tion director, will star in the Conserva- 
tory Benefit Show, "The Fizzle Follies of 
'53." This musical show, which was writ- 
ten and produced by conservatory stu- 
dents, will be staged on November 24 at 
8 p.m. in Engle Hall. 

The production was written in two 
parts. The first scene is the final rehear- 
sal for the "greatest musical review ever 
to hit Broadway," and the second scene 
is the actual show, which is titled "The 
Fizzle Follies of '53." The plot evolves 
around the entanglement of the love life 
of the four principal characters. The 
entire production contains twenty music- 
al numbers, most of them being taken 
from the musical shows, "Good News," 
"Me and Juliet," and "Kiss Me Kate." 
The selections are rendered in various 
Ways. Some of them are solo and duet 
numbers performed by the leads, others 
are ensemble song and dance routines, 
and five of them are big production num- 
bers using the entire cast. Members of 
the Lebanon Valley College Glee Club 
compose the chorus and a twelve-piece 
band, directed by John Kurzenknabe, 
Provide the accompaniments for all of 
l be selections. 

Pat Satterthwaite and Bill Lutz have 
Written the script for this musical show. 
The dances have been taught by Jane 
Smith, and the lighting effects have been 
Worked out by Jack Goodman, the tech- 
nical director. The entire production is 
directed by Bill Lutz. 

Director of Conserv 
Attends Convention 

Miss Mary E. Gillespie, director of the 
Conservatory of Music, at Lebanon Val- 
ley College, will be attending the Twen- 
ty-Ninth Annual Meeting of the National 
Association of Schools of Music this 
week. Sessions are being held at the 
Palmer House in Chicago, Illinois, on 
November 27, 28 and 29. Over two hun- 
dred of the nation's leading music edu- 
cators representing schools of music, col- 
leges and universities will be in attend- 
ance. In addition to being the official 
representative of Lebanon Valley Col- 
lege, Miss Gillespie is a member of the 
nominating committee for officers next 

The National Association of Schools of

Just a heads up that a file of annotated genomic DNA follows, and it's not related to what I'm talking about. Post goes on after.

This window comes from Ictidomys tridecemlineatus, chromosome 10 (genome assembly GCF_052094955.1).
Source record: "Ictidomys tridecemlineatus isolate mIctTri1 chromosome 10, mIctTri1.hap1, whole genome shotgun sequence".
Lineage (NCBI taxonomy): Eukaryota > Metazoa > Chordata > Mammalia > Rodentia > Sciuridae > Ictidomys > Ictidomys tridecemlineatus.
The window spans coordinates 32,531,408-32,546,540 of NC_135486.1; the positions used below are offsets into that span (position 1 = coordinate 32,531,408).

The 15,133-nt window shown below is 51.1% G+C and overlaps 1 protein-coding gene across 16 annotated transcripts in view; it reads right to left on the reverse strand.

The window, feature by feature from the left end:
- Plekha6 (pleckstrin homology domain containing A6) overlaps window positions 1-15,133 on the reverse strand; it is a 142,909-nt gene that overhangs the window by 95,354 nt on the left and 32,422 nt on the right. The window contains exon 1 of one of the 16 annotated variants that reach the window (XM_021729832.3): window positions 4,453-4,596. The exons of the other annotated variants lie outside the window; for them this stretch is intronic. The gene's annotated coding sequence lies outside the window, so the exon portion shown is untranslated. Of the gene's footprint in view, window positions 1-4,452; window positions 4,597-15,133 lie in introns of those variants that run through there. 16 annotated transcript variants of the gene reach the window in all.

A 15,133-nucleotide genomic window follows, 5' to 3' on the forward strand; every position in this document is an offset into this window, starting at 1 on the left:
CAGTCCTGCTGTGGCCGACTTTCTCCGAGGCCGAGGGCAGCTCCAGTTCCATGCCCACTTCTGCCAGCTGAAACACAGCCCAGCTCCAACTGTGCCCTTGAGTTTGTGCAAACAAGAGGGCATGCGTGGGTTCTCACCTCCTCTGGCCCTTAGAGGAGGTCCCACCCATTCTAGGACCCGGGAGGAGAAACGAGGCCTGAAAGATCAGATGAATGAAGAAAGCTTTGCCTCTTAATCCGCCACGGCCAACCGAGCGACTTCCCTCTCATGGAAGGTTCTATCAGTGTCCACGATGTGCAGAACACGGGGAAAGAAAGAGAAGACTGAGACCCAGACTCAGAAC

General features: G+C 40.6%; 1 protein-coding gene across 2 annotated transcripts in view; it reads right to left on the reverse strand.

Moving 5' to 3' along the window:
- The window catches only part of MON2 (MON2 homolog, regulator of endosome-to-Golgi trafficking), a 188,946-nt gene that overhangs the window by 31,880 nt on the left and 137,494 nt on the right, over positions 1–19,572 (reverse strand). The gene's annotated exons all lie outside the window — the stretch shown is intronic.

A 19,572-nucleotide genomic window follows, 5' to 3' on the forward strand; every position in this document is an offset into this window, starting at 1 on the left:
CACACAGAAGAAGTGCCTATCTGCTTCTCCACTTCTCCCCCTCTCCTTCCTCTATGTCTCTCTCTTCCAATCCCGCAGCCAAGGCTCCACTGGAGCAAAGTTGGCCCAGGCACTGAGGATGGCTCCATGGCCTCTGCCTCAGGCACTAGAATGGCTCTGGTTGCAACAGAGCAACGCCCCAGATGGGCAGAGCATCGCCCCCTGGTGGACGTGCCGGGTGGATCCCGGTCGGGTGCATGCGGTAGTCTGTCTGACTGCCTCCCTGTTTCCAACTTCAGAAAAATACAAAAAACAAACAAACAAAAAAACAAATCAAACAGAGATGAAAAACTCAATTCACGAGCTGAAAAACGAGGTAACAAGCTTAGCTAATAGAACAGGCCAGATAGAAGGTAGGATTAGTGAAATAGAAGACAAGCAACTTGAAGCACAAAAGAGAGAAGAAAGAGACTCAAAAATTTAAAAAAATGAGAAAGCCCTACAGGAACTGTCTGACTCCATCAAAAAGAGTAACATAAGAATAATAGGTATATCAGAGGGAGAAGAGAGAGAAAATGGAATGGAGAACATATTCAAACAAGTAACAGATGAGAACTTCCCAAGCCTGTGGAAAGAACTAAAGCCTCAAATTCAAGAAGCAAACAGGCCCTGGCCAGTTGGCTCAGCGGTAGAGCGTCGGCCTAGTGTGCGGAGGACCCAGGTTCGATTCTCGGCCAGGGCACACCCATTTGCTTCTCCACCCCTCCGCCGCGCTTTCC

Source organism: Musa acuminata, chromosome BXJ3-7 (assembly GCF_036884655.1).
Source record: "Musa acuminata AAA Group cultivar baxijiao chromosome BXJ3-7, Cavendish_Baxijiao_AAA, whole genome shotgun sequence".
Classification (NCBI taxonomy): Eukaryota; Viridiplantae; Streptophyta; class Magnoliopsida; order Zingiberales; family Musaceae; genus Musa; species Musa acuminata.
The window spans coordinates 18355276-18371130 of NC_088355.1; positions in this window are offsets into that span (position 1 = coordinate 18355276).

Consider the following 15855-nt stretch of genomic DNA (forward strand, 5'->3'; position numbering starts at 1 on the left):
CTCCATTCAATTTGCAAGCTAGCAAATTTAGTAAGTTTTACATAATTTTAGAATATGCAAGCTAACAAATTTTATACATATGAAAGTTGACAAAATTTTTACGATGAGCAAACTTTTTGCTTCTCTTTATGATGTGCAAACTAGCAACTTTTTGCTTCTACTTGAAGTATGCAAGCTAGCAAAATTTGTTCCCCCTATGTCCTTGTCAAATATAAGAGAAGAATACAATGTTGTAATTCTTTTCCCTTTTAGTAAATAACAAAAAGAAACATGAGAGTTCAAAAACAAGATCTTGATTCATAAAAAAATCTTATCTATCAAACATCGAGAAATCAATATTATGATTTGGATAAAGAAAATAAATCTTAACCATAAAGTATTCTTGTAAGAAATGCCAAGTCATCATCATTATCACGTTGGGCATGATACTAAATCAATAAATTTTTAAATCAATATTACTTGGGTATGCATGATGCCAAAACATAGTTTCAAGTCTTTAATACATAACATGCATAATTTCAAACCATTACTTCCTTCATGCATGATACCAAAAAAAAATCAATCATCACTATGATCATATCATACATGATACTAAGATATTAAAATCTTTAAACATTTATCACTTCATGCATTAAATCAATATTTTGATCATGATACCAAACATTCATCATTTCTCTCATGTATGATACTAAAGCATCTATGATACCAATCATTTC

Music was founded in 1924 by a small 
group of leading schools in an effort to 
solve many of the problems then con- 
fronting music educators. Today, its po- 
sition in the educational field is such that 
the newly formed National Committee 
in Accrediting has designated the NASM 
as the association responsible for the 
approval of music standards on a nation- 
al basis. Lebanon Valley College has 
been a member of the National Associa- 
tion since 1941. 

Highlights on the agenda include a 
symposium on "Literature and Mate- 
rials," headed by Dr. William Schuman, 
President of the Juilliard School of Mu- 
sic, a forum on "Opera Workshop," un- 
See DIRECTOR, page 4, col. 3 

Philo-Clio r resent 
'Arranged Murder' 

"A Murder Has Been Arranged," a 
ghost story in three acts by Emlyn Will- 
iams, will be presented by Kappa Lamb- 
da Nu and Phi Lambda Sigma Friday 
evening, December 4, in Engle Hall. The 
play is under the direction of English 
professor Theodore D. Keller. 

The participants include Leah Thorpe, 
Miss Groze; May Eschenhach, Mrs. 
See PHILO-CLIO, page 5, col. 2 

Symphonette Gives 
Concert Saturday 

The Symphonette, a new student mu- 
scial organization conducted by Ronald 
Steele, will present its first concert on 
Saturday, November 21, at 8:30 p.m. in 
Engle Hall. Joyce Snyder, a Sophomore 
in the Conservatory of Music, will be 
guest soloist. The program will be: 
O Sacred Head Now Wounded . . . Bach 
(Transcribed by Jack Ervin) 

Water Music Suite Handel-Harty 



Andante espressive 
Allegro decise 
Piano Concert No. 1 in C Major Opus 15 


Allegro con brio 

Joyce Snyder, Pianist 

L'Arlesienne Suite No. 2 Bizet 


Ronald Steele 
Ronald Steele, a sophomore from 
Montclair, New Jersey, has been con- 
certmaster in his high school orchestra, 
in the summer orchestra of the Uni- 
versity of Michigan, and in the Lebanon 
Valley College Symphony Orchestra. He 
has also appeared on radio and televis- 
ion. In addition, however, he was assist- 
ant conductor of his high school band 
and orchestra. Later he studied conduct- 
ing under Orien Dally, the only Ameri- 
can to study under Jean Sibelius. Dur- 
ing the past summer at the Interlocken 
See SYMPHONETTE, page 3, col. 1 

Ten Lebanon Valley seniors have been chosen for recognition in Who's Who 
Among Students in American Universities and Colleges. Included in this group are 
the presidents of Jiggerboard, Women's Commuter Council, and the Men's Senate as 
well as the editors of the 1953 Quittapahilla and La Vie Collegienne. Joanne Bach- 
man, Gail Edgar, Herbert Finkelstein, Doris Cortright Heck, Bill Kelly, Darlene